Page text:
Wilson Co. man granted U.S. citizenship despite murder claims - WBRC FOX6 News - Birmingham, AL

Wilson Co. man granted U.S. citizenship despite murder claims

Avelino Cruz-Martinez Avelino Cruz-Martinez

The Channel 4 I-Team found a man living in Middle Tennessee, who was granted United States citizenship even though he was accused of a double murder in Mexico. Now, a Tennessee lawmaker is vowing to take action.

Court documents show Avelino Cruz-Martinez has been living and working in Wilson County since 2007, and he even became an American citizen in 2010, although authorities in Mexico had already issued an arrest warrant for him in 2006.

"This is just unconscionable," said State Sen. Bill Ketron, R-Murfreesboro. "It truly shows that our immigration system in this country is broken, and, you know, somebody needs to be held accountable."

Before becoming a U.S. citizen, Cruz-Martinez had been a legal resident working in the U.S. since the 1980s.

In 2007, he got a full-time job with Jones Brothers Construction in Mt. Juliet, where a company spokesman tell us they don't do international background checks before hiring employees.

But authorities in Mexico say a pair of witnesses had come forward, claiming Cruz-Martinez shot and killed two men there.

An official with the Department of Homeland Security would not agree to an on-camera interview, but he did say the agency does conduct international background checks before someone is granted citizenship.

If someone is wanted for a crime, they would not be granted citizenship until that person is tried in a court of law, the official said.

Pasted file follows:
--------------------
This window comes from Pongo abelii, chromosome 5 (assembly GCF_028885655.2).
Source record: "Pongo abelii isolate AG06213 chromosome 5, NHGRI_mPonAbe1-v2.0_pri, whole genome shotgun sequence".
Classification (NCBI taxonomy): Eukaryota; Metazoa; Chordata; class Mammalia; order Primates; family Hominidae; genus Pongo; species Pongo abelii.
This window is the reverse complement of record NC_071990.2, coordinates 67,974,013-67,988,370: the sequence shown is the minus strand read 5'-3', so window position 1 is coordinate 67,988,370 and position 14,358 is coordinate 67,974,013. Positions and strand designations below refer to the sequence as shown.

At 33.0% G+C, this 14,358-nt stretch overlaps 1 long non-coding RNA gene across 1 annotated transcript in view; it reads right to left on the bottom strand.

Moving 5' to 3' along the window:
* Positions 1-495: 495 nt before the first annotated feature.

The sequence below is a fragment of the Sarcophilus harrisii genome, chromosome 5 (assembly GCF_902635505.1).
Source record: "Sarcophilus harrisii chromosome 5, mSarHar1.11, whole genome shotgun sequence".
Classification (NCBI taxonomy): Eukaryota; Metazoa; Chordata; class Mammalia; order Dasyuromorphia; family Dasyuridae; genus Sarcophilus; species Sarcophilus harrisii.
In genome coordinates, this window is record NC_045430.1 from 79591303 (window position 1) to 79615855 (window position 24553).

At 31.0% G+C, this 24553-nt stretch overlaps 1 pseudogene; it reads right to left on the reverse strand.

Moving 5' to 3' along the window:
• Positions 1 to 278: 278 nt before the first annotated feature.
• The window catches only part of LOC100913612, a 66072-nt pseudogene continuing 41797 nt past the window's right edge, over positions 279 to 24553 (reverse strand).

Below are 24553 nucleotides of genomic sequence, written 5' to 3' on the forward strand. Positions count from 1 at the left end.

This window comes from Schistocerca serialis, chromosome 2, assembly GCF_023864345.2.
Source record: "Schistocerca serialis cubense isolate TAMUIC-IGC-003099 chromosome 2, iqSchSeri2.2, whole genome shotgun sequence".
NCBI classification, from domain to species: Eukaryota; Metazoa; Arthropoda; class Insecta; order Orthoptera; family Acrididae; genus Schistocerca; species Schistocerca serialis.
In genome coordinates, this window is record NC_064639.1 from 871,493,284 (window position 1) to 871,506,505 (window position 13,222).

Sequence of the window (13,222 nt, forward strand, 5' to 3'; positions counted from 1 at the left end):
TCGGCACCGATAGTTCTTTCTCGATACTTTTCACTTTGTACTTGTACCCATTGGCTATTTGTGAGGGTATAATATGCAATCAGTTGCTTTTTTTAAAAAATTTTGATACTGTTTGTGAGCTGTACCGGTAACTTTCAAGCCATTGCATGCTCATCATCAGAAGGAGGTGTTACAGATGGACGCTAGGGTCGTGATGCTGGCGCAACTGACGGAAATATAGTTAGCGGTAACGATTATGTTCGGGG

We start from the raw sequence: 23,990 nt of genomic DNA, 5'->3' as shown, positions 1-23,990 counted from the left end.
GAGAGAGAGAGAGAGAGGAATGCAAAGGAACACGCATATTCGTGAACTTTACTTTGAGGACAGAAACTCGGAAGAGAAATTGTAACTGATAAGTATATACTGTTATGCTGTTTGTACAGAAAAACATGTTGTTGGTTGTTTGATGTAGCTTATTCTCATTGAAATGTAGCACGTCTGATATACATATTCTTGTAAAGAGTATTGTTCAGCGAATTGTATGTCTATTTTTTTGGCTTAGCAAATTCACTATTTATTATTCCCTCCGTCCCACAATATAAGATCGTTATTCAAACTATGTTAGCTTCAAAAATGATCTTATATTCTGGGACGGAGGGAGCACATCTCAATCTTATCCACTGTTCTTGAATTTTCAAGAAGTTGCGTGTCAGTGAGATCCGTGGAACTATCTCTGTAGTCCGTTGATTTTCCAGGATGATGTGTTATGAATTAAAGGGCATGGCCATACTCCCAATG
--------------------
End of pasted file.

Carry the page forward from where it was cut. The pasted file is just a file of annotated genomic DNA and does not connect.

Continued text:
It's unclear why that background check process did not turn up the warrant on Cruz-Martinez, but Ketron said he plans to find out.

"Thank you for alerting me to this, and I'll be taking some action in the next day or so," he said.

Cruz-Martinez was arrested last month by federal authorities on that Mexican warrant, and is currently being detained as he fights extradition proceedings.

His lawyer said in court Tuesday, his client didn't even know he was wanted in Mexico, and argued the two witnesses who implicated him in the murders are not reliable.

In a statement, Cruz-Martinez's employers said:

"We were very surprised to hear of these allegations, and have no information as to whether they are valid or are not valid. Mr. Martinez has been a good and reliable employee for several years, and is a U.S. citizen who followed all the right procedures to attain his citizenship. We are not involved in this case, but are monitoring it closely."

Another court date is set for next month to discuss whether Cruz-Martinez should be extradited to Mexico.

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